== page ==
“What is very tough on asset managers is that they are blamed for things over which they have no control,” says Gillibert. “The cost of distribution is not theirs. All they can do is try to lower their own costs. Maybe platforms should make an effort as well.”
This kind of comes down to how the industry is structured. European distribution channels can pile on costs that don’t exist – or not to the same extent – in, for example, the US. “A significant share of US funds are sold through financial advisers which charge asset-based fees in addition to the funds’ total expense ratio (TER),” says Stepnitzka. “This is an important distinction when comparing European funds’ TERs to US TERs.”
US mega-firms can also benefit from economies of scale in the US not available to European firms in Europe. Firms such as Vanguard may be exporting some of those benefits, but that doesn’t change Europe’s fragmented architecture.
“European players operate against a backdrop of different languages and varying local regulatory regimes, further increasing their costs,” says Stepnitzka.
Back in 2011, Efama commissioned a report from Strategic Insight (SI) to analyse the impact of these differences. The report found that when the three mega US managers of American Funds, Fidelity and Vanguard were excluded from the data, US and European fees for retail actively managed equity funds and bond funds were broadly similar.
SI calculated these fees by excluding retrocessions to distributors to measure the fees retained by European investment fund managers, having estimated that managers in Europe retain on average 42% of the TER. Though both markets have moved on, Efama believes the SI analysis remains valid to understand why TERs are higher in Europe. However, not all US funds are distributed through advisers. There is also an important direct distribution channel, which means fees charged by distributors are often avoided. “In this respect, it is key to shorten the intermediary chain in the EU and reduce the dominance of commission-based distribution,” says Houdmont, who also sees conflicts of interest in the long intermediary chain.
“What is needed is a better alignment of asset managers’ and distributors’ incentives with clients’ returns.”
A question of value
Another topic that cannot be ignored is the active/passive debate. The Esma report finds that costs for actively managed equity funds are significantly higher than for passively managed funds. That is to be expected because of the cost of active management itself and because active funds are often sold through distribution channels that attract distribution and advice costs.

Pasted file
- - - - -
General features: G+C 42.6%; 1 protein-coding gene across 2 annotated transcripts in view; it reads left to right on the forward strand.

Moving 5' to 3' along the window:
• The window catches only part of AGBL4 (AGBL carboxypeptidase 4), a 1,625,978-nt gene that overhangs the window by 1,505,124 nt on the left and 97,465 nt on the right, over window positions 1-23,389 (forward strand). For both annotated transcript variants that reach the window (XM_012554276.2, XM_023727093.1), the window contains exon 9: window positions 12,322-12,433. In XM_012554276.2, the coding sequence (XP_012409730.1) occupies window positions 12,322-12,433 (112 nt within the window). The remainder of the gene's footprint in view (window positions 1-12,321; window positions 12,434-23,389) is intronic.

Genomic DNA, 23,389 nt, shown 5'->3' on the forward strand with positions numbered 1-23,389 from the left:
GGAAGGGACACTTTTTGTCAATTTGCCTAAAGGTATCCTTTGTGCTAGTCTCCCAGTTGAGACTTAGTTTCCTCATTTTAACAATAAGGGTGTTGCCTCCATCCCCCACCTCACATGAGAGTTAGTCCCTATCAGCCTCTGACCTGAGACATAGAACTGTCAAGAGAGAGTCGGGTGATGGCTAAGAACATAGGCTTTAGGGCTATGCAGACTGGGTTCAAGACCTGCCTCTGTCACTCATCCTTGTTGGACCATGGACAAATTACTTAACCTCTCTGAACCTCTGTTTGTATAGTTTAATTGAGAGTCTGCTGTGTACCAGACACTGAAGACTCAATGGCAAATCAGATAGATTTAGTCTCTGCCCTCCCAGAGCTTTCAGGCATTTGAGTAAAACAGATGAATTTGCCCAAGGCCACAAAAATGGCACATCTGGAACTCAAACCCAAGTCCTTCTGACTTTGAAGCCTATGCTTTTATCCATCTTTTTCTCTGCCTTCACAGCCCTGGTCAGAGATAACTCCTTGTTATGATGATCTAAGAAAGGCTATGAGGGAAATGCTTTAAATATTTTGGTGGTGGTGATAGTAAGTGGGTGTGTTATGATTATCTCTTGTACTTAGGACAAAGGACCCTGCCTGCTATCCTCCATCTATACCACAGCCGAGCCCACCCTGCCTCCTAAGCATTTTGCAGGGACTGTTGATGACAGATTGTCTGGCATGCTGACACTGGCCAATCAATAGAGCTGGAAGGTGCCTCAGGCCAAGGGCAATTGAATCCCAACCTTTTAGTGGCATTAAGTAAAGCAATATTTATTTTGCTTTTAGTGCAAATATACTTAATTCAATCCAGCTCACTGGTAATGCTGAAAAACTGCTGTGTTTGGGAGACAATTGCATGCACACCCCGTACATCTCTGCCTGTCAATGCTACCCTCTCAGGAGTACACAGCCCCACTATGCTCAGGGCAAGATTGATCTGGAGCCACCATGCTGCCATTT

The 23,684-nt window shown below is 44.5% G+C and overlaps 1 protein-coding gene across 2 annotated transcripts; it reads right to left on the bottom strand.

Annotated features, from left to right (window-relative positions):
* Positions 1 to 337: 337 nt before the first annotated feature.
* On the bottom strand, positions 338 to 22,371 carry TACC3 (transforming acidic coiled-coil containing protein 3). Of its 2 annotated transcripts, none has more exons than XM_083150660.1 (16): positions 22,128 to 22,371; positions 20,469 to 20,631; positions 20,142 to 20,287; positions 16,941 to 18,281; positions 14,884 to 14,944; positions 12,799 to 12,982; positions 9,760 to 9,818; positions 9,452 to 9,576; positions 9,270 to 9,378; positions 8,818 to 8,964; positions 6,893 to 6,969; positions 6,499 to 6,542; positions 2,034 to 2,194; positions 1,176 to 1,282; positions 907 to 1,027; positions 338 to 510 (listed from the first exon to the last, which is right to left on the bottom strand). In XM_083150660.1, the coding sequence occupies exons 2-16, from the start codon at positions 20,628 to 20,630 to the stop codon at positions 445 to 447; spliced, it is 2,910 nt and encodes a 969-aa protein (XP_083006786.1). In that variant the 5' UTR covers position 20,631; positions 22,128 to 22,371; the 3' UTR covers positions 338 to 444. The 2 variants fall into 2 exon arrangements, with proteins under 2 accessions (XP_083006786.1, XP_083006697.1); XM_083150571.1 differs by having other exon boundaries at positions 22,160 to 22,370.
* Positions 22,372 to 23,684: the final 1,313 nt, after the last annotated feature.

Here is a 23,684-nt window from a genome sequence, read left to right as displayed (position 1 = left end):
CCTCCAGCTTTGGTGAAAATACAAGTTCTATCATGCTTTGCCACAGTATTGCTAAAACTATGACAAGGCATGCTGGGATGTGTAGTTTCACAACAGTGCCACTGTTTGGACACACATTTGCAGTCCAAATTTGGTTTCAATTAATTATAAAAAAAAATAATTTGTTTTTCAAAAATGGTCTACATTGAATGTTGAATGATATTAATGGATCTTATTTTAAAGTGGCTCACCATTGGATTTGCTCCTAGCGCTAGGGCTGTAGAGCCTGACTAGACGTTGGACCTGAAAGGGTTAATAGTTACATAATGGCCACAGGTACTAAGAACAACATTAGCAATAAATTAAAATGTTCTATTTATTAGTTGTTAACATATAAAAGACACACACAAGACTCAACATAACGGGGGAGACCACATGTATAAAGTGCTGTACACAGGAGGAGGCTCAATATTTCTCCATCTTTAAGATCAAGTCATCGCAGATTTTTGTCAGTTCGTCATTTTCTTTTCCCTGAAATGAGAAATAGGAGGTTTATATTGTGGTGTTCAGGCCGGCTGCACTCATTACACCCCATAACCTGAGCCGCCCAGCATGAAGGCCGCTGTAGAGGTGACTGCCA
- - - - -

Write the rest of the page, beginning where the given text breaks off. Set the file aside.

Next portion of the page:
The question, therefore, is really one of value. Unfortunately for active managers, Esma finds that the cost disparity “leads to lower performance net of costs for active compared to passive funds”.
The Esma report also highlights a host of other problems. On average, retail clients pay twice as much as institutional clients. There is a lack of available and usable cost and performance data for retail alternative investment funds and structured retail products.
Neither are the problems confined to the retail market. Pitt-Watson highlights high charges for institutional investors in alternative investments such as private equity. Including hidden fees, charges can soar as high as 6%-8%. Indeed, fees for alternative investments lack transparency across the board. “There is a bit more clarity on quoted stocks and bonds, but deep obscurity on anything more complex than that,” he says.
Gillibert believes active managers are aware of the problems. “Over the past three to four years, a lot has been done,” he says. “Some of our clients have restructured their pricing from scratch.”
Perhaps something further has to give. Efama notes that fees reflect the current complexities of distributing funds throughout the EU. The European Commission’s cross-border distribution initiative, which it supports, may help to fix this. Better financial education is also a factor. However, the main driver of lower fees will likely be the competition provided by the Vanguards of this world.
As Detlef Glow, regional head of Lipper research at Thomson Reuters, has noted: “Under pressure from the competition with passive products, the fund industry needs to review the cost structures of its products to identify those products that allow higher fees by the level of outperformance they deliver for investors.”